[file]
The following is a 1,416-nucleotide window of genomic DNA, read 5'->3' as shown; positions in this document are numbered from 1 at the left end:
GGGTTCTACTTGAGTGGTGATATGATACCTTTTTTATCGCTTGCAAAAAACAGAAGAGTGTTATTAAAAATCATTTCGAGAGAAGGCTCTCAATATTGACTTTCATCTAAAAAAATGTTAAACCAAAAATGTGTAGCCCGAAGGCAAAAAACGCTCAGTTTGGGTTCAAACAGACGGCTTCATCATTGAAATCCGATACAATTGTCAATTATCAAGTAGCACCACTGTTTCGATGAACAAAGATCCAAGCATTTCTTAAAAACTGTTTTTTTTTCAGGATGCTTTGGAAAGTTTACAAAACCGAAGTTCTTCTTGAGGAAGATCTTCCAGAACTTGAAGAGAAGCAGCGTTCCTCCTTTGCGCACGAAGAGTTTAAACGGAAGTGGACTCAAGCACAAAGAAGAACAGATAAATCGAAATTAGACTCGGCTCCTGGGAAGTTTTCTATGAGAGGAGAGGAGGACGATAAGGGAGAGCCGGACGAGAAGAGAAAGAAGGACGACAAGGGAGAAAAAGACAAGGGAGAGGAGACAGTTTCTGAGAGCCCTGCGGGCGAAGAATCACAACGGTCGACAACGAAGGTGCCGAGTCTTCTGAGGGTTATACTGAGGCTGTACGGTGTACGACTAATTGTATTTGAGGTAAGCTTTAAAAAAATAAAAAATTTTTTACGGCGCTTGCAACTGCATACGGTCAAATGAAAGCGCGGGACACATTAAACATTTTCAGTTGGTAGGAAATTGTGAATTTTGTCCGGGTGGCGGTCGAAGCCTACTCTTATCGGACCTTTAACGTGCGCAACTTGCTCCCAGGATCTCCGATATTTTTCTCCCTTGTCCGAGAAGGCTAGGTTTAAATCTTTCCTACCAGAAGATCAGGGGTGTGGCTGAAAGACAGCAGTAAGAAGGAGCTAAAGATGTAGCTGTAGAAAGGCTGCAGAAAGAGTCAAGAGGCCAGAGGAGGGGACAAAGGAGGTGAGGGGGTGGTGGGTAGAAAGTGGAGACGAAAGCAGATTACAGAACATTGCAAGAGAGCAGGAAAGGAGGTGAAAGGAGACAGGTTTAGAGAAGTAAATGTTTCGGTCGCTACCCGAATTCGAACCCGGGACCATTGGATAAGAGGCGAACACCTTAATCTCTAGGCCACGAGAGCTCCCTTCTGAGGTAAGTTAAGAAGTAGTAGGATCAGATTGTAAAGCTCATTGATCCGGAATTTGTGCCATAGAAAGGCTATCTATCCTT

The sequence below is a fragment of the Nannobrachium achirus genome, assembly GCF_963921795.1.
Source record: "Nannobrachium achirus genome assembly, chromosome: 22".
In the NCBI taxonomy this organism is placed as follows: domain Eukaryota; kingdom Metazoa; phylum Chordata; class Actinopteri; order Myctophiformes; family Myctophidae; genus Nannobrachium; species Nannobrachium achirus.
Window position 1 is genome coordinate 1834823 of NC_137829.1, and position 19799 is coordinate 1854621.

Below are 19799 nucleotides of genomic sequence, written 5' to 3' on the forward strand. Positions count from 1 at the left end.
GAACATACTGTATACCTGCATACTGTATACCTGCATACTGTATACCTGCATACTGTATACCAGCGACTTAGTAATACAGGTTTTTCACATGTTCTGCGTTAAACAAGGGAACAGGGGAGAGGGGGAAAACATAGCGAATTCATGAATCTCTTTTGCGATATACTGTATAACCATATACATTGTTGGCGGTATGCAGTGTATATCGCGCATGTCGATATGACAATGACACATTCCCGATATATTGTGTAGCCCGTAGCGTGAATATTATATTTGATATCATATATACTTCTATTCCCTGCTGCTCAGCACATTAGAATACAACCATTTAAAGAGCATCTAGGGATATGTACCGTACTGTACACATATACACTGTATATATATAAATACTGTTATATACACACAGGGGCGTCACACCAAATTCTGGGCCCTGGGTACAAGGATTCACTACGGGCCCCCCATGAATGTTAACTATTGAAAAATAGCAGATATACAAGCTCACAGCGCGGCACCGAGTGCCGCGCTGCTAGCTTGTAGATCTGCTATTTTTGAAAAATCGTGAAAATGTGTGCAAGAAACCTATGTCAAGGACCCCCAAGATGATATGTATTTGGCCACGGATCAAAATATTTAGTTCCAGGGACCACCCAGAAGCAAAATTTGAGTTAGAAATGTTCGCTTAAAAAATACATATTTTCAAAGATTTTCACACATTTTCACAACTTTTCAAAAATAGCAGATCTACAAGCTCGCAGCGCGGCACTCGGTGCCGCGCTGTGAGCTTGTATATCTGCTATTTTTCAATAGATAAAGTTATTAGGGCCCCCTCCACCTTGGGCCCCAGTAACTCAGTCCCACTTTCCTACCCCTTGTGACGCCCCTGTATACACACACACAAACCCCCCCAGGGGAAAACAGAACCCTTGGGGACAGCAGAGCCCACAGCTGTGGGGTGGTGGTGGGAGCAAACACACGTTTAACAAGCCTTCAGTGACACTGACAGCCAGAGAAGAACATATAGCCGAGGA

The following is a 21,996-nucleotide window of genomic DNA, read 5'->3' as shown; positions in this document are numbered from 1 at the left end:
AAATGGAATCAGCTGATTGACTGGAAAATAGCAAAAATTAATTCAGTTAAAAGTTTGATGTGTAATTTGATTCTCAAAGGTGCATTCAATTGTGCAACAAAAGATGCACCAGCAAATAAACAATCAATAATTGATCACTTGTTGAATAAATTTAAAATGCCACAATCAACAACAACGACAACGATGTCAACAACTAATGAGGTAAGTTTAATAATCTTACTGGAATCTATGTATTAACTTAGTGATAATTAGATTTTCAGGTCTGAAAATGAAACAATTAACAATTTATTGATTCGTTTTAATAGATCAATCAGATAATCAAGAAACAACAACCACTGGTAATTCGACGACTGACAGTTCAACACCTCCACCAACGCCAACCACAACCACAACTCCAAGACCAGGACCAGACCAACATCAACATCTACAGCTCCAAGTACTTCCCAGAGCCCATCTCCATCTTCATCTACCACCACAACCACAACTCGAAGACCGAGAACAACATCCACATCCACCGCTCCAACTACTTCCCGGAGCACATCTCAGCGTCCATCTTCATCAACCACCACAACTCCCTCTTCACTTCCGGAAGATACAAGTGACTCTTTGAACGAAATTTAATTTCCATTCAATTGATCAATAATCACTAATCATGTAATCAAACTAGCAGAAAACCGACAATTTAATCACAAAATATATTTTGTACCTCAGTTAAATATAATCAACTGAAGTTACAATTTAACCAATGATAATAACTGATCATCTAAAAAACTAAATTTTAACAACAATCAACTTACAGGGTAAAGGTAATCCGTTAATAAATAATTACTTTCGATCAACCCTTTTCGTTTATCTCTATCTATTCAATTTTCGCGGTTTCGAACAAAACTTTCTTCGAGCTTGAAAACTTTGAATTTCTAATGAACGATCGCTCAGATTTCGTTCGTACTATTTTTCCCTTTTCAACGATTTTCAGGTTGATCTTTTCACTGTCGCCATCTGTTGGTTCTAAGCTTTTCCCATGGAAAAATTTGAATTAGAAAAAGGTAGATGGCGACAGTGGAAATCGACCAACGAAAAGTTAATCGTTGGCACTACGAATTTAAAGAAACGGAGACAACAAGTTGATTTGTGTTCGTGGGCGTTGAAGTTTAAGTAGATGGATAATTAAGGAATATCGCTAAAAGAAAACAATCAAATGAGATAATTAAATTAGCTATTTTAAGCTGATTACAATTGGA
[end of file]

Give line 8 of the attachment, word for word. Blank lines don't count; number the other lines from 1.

GAACATACTGTATACCTGCATACTGTATACCTGCATACTGTATACCTGCATACTGTATACCAGCGACTTAGTAATACAGGTTTTTCACATGTTCTGCGTTAAACAAGGGAACAGGGGAGAGGGGGAAAACATAGCGAATTCATGAATCTCTTTTGCGATATACTGTATAACCATATACATTGTTGGCGGTATGCAGTGTATATCGCGCATGTCGATATGACAATGACACATTCCCGATATATTGTGTAGCCCGTAGCGTGAATATTATATTTGATATCATATATACTTCTATTCCCTGCTGCTCAGCACATTAGAATACAACCATTTAAAGAGCATCTAGGGATATGTACCGTACTGTACACATATACACTGTATATATATAAATACTGTTATATACACACAGGGGCGTCACACCAAATTCTGGGCCCTGGGTACAAGGATTCACTACGGGCCCCCCATGAATGTTAACTATTGAAAAATAGCAGATATACAAGCTCACAGCGCGGCACCGAGTGCCGCGCTGCTAGCTTGTAGATCTGCTATTTTTGAAAAATCGTGAAAATGTGTGCAAGAAACCTATGTCAAGGACCCCCAAGATGATATGTATTTGGCCACGGATCAAAATATTTAGTTCCAGGGACCACCCAGAAGCAAAATTTGAGTTAGAAATGTTCGCTTAAAAAATACATATTTTCAAAGATTTTCACACATTTTCACAACTTTTCAAAAATAGCAGATCTACAAGCTCGCAGCGCGGCACTCGGTGCCGCGCTGTGAGCTTGTATATCTGCTATTTTTCAATAGATAAAGTTATTAGGGCCCCCTCCACCTTGGGCCCCAGTAACTCAGTCCCACTTTCCTACCCCTTGTGACGCCCCTGTATACACACACACAAACCCCCCCAGGGGAAAACAGAACCCTTGGGGACAGCAGAGCCCACAGCTGTGGGGTGGTGGTGGGAGCAAACACACGTTTAACAAGCCTTCAGTGACACTGACAGCCAGAGAAGAACATATAGCCGAGGA